JOINT BASE LANGLEY-EUSTIS, Va. –
Joint Task Force Civil Support (JTF-CS) conducted a communications exercise at Training Area 18 on Joint Base Langley-Eustis 20 November, 2019, to ensure the command’s ability to respond within hours to a chemical biological radiological or nuclear disaster anywhere in the United States.
The exercise tested the command’s early-entry command post’s (EECP) ability to quickly deploy in the event of a catastrophic event, connect and validate JTF-CS’s online collaborative tools and equipment while away from the command’s headquarters, and train new personnel on the process and procedure of standing up the EECP.
The exercise started with the deployment of two Drash air beam shelters, headed by JTF-CS’s operations directorate. This evolution included training on the different components of the shelters, operating the generators and laying out tables, chairs and other equipment according to the established floorplan.
“Within these interdependent tasks are dozens of small, yet important, details that only reveal themselves in the course of execution,” said U.S. Army Lt. Col. Donald Thompson, the current operations division chief at JTF-CS, who supervised the deployment of the air beam shelters and EECP. “These details represent points of friction in successful mission accomplishment. This exercise, and other similar exercises, reduce some of the friction inherent to what JTF-CS can expect in its mission.”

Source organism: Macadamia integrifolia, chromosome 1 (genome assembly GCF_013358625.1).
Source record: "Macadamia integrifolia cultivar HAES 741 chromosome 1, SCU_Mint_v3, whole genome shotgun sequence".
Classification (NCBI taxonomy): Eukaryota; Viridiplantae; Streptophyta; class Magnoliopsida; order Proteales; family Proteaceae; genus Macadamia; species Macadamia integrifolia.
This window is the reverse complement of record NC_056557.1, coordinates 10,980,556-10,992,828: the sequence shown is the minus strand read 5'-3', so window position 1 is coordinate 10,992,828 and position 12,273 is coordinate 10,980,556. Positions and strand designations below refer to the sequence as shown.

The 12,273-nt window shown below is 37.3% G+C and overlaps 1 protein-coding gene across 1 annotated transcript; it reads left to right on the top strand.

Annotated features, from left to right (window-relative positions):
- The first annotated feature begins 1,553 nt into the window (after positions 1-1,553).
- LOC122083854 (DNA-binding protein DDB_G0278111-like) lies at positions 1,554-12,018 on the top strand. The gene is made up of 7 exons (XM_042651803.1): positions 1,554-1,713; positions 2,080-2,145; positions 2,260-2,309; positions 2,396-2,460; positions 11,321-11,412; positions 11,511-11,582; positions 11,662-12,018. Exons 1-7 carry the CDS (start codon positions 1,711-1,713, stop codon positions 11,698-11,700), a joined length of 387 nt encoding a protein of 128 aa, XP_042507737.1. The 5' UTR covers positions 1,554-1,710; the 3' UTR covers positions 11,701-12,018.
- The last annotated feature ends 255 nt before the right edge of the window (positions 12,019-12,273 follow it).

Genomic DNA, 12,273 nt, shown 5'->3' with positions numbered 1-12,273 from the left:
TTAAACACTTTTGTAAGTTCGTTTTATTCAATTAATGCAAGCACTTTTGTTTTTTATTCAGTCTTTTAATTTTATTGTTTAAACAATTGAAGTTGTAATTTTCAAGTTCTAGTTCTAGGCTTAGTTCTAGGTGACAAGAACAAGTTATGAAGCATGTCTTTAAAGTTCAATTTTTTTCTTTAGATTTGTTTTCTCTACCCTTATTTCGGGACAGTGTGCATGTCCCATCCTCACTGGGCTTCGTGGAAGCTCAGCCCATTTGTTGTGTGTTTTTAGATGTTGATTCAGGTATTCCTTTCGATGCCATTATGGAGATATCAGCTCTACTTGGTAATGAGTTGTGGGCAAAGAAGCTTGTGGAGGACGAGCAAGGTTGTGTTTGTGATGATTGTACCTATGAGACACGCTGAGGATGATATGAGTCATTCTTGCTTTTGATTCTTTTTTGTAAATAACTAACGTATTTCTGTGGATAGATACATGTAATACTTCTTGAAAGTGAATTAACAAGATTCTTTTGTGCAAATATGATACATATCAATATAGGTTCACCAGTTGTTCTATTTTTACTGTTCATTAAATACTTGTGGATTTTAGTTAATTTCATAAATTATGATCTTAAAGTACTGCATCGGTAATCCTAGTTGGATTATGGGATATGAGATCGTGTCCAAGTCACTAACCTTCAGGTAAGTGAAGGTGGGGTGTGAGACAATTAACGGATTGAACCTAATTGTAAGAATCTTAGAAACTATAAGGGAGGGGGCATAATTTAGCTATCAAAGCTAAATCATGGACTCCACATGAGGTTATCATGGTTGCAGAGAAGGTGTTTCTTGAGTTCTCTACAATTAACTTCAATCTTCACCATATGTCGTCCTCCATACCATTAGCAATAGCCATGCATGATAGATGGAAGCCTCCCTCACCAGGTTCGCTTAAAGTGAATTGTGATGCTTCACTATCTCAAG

At the same time, the command’s communications directorate established network connectivity with JTF-CS headquarters. Once both of these phases were complete, personnel began connecting to and validating all of the command’s online collaborative tools. These tools included the Web-based Emergency Operations Center (WebEOC), the document management and storage system Sharepoint, and Webmail.
“This exercise is vital to our communications qualification training,” said Rick George, deputy director for JTF-CS’s communications directorate. “Opportunities like this give both our seasoned and newly hired technicians the opportunity to apply skills and principles we train on while in garrison.”
At the direction of U.S. Army North and U.S. Northern Command, JTF-CS provides military assistance in support of civil authorities by saving lives, preventing further injury and providing temporary critical support to enable community recovery.